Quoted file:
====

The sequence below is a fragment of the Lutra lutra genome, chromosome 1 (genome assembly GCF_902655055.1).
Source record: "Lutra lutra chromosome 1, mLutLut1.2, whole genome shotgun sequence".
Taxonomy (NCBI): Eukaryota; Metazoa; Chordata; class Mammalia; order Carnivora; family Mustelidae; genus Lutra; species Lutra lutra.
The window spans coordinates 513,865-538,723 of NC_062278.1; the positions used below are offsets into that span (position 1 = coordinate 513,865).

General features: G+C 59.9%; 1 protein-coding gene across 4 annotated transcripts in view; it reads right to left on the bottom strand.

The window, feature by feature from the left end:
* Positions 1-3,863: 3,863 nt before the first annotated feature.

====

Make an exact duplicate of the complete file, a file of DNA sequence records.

The sequence below is a fragment of the Lutra lutra genome, chromosome 1 (genome assembly GCF_902655055.1).
Source record: "Lutra lutra chromosome 1, mLutLut1.2, whole genome shotgun sequence".
Taxonomy (NCBI): Eukaryota; Metazoa; Chordata; class Mammalia; order Carnivora; family Mustelidae; genus Lutra; species Lutra lutra.
The window spans coordinates 513,865-538,723 of NC_062278.1; the positions used below are offsets into that span (position 1 = coordinate 513,865).

General features: G+C 59.9%; 1 protein-coding gene across 4 annotated transcripts in view; it reads right to left on the bottom strand.

The window, feature by feature from the left end:
* Positions 1-3,863: 3,863 nt before the first annotated feature.